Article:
Please use this identifier to cite or link to this item: https://hdl.handle.net/1959.11/6605
Title: Economic Rationales for Government Intervention
Contributor(s): Wright, Victor (author)
Handle Link: https://hdl.handle.net/1959.11/6605
Abstract: The only rationale for considering intervention in the operation of an entity is that it is functioning poorly. Poor functioning may be defined as wrong or insufficient output or excessive wastefulness in the way the output is produced. Justified belief that some aspect of the functioning of an organisation or economy is deficient is a necessary, but not sufficient, rationale for intervention. The scarcity of management time means that the deficiency must be "material", must be "of significant magnitude", to warrant attention. It must also be the case that (a) interventions are available that address the cause of the deficiency, unless symptomatic relief completely eliminates the deficiency, and (b) the intervention selected contributes at least as much to performance as it costs. The rationale for government intervention in an economy may concern the efficiency of the economy (the focus here) or the social outcomes of the economy. Efficiency rationales exist when the poor functioning of the economy is due to some inherent feature of the economy itself. Social rationales are choices society makes which indicate a rejection, to some degree, of the effects of the otherwise good functioning of the economy. These are choices to privilege members of society, and resources, differently to the way the economy does at a point in time. Economic theory has useful analytical tools for distinguishing problems from non-problems in the functioning of the economy, diagnosing causes of problems and identifying useful interventions. This is particularly helpful given the complexity of economies and the characteristic of all complex systems that intuitively-appealing understandings of their internal functioning are often wrong. Tools have also been developed which can assist in the structuring of the analysis of problems with the outcomes of economies; this is the domain of welfare economics.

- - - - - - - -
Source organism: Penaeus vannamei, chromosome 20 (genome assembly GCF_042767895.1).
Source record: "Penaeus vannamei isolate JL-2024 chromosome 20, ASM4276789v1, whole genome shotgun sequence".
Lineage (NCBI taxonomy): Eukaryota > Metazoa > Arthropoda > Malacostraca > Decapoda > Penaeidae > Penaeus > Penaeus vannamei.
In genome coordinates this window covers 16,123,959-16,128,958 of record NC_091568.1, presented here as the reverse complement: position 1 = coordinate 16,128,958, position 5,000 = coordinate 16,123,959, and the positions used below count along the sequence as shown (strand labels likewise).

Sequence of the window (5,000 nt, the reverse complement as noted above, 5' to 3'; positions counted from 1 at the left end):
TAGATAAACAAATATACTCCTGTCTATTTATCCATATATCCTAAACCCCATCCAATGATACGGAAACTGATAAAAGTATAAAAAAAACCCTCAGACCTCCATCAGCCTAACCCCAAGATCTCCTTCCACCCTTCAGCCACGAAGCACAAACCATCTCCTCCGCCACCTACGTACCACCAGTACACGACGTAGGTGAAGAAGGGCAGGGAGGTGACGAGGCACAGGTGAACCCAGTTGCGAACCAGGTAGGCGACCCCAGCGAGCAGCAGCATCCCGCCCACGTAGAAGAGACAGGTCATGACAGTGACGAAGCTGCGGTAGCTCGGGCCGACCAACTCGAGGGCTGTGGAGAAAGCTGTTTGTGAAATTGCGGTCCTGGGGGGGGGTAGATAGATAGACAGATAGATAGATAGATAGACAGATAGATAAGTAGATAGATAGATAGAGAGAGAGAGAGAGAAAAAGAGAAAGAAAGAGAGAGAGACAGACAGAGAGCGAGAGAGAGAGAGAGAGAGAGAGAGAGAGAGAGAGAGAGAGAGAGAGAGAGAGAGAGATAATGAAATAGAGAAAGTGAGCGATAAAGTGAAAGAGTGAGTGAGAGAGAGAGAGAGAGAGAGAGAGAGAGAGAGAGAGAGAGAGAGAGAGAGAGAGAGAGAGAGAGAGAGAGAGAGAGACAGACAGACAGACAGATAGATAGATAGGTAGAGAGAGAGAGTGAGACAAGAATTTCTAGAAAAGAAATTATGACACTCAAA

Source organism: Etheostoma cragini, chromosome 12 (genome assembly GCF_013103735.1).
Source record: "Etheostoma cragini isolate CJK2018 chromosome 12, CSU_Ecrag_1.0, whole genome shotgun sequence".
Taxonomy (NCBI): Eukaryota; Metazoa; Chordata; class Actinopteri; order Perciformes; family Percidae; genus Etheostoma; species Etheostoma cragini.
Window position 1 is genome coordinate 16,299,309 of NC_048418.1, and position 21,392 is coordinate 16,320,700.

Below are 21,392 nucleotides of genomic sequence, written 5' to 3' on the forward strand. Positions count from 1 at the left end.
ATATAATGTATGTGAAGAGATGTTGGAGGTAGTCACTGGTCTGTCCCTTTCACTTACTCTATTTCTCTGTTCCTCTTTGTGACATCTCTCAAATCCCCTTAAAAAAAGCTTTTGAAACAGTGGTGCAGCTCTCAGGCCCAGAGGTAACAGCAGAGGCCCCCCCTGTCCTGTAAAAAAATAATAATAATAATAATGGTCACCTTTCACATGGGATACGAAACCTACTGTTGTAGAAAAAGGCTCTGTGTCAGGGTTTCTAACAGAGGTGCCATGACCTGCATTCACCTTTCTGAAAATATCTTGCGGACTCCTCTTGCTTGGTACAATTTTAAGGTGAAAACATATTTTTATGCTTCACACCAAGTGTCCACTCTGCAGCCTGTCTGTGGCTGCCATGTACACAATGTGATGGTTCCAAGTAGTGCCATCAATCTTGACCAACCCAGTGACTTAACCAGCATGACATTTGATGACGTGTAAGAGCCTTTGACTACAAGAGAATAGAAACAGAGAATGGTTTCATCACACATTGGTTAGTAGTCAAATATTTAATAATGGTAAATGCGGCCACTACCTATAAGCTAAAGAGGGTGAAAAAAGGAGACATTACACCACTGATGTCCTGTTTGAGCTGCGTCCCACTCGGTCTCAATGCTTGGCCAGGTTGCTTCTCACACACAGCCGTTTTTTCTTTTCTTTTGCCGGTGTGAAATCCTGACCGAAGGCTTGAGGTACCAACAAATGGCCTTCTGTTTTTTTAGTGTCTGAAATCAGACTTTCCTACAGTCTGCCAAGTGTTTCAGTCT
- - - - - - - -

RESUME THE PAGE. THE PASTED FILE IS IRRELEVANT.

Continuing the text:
Publication Type: Working Paper
Field of Research (FOR): 140214 Public Economics- Publically Provided Goods
140201 Agricultural Economics
HERDC Category Description: W Working Paper
Series Name: Practice Change Research Working Paper
Series Number : 03/09
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